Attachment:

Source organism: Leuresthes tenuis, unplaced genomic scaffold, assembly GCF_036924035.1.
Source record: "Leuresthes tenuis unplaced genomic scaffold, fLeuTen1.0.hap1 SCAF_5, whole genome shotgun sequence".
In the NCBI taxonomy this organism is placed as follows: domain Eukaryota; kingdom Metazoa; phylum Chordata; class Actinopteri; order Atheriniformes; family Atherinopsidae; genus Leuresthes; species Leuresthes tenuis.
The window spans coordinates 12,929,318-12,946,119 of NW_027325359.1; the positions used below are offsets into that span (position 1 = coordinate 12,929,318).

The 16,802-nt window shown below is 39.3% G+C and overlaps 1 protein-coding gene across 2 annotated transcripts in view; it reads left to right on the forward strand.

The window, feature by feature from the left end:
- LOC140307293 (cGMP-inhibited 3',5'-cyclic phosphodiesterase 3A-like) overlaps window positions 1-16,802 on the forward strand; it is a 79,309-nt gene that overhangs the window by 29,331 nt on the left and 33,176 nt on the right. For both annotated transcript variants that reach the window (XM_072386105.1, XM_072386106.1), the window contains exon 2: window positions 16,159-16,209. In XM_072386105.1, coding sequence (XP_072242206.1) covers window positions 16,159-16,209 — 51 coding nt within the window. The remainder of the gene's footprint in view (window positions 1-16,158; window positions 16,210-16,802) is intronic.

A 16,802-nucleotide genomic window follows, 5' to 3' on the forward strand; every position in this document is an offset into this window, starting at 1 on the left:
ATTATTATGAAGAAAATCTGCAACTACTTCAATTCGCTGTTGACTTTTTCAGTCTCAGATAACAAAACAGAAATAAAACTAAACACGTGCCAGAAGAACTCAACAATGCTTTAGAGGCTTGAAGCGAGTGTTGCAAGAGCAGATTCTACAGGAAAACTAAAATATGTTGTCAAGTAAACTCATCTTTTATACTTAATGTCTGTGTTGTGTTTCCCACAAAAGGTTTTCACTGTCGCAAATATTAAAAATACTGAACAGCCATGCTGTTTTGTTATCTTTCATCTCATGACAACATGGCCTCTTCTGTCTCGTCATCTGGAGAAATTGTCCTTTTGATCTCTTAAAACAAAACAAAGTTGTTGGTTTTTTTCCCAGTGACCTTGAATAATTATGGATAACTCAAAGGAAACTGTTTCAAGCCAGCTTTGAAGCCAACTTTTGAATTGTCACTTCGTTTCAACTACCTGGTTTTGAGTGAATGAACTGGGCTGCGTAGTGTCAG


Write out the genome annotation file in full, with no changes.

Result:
Source organism: Leuresthes tenuis, unplaced genomic scaffold, assembly GCF_036924035.1.
Source record: "Leuresthes tenuis unplaced genomic scaffold, fLeuTen1.0.hap1 SCAF_5, whole genome shotgun sequence".
In the NCBI taxonomy this organism is placed as follows: domain Eukaryota; kingdom Metazoa; phylum Chordata; class Actinopteri; order Atheriniformes; family Atherinopsidae; genus Leuresthes; species Leuresthes tenuis.
The window spans coordinates 12,929,318-12,946,119 of NW_027325359.1; the positions used below are offsets into that span (position 1 = coordinate 12,929,318).

The 16,802-nt window shown below is 39.3% G+C and overlaps 1 protein-coding gene across 2 annotated transcripts in view; it reads left to right on the forward strand.

The window, feature by feature from the left end:
- LOC140307293 (cGMP-inhibited 3',5'-cyclic phosphodiesterase 3A-like) overlaps window positions 1-16,802 on the forward strand; it is a 79,309-nt gene that overhangs the window by 29,331 nt on the left and 33,176 nt on the right. For both annotated transcript variants that reach the window (XM_072386105.1, XM_072386106.1), the window contains exon 2: window positions 16,159-16,209. In XM_072386105.1, coding sequence (XP_072242206.1) covers window positions 16,159-16,209 — 51 coding nt within the window. The remainder of the gene's footprint in view (window positions 1-16,158; window positions 16,210-16,802) is intronic.

A 16,802-nucleotide genomic window follows, 5' to 3' on the forward strand; every position in this document is an offset into this window, starting at 1 on the left:
ATTATTATGAAGAAAATCTGCAACTACTTCAATTCGCTGTTGACTTTTTCAGTCTCAGATAACAAAACAGAAATAAAACTAAACACGTGCCAGAAGAACTCAACAATGCTTTAGAGGCTTGAAGCGAGTGTTGCAAGAGCAGATTCTACAGGAAAACTAAAATATGTTGTCAAGTAAACTCATCTTTTATACTTAATGTCTGTGTTGTGTTTCCCACAAAAGGTTTTCACTGTCGCAAATATTAAAAATACTGAACAGCCATGCTGTTTTGTTATCTTTCATCTCATGACAACATGGCCTCTTCTGTCTCGTCATCTGGAGAAATTGTCCTTTTGATCTCTTAAAACAAAACAAAGTTGTTGGTTTTTTTCCCAGTGACCTTGAATAATTATGGATAACTCAAAGGAAACTGTTTCAAGCCAGCTTTGAAGCCAACTTTTGAATTGTCACTTCGTTTCAACTACCTGGTTTTGAGTGAATGAACTGGGCTGCGTAGTGTCAG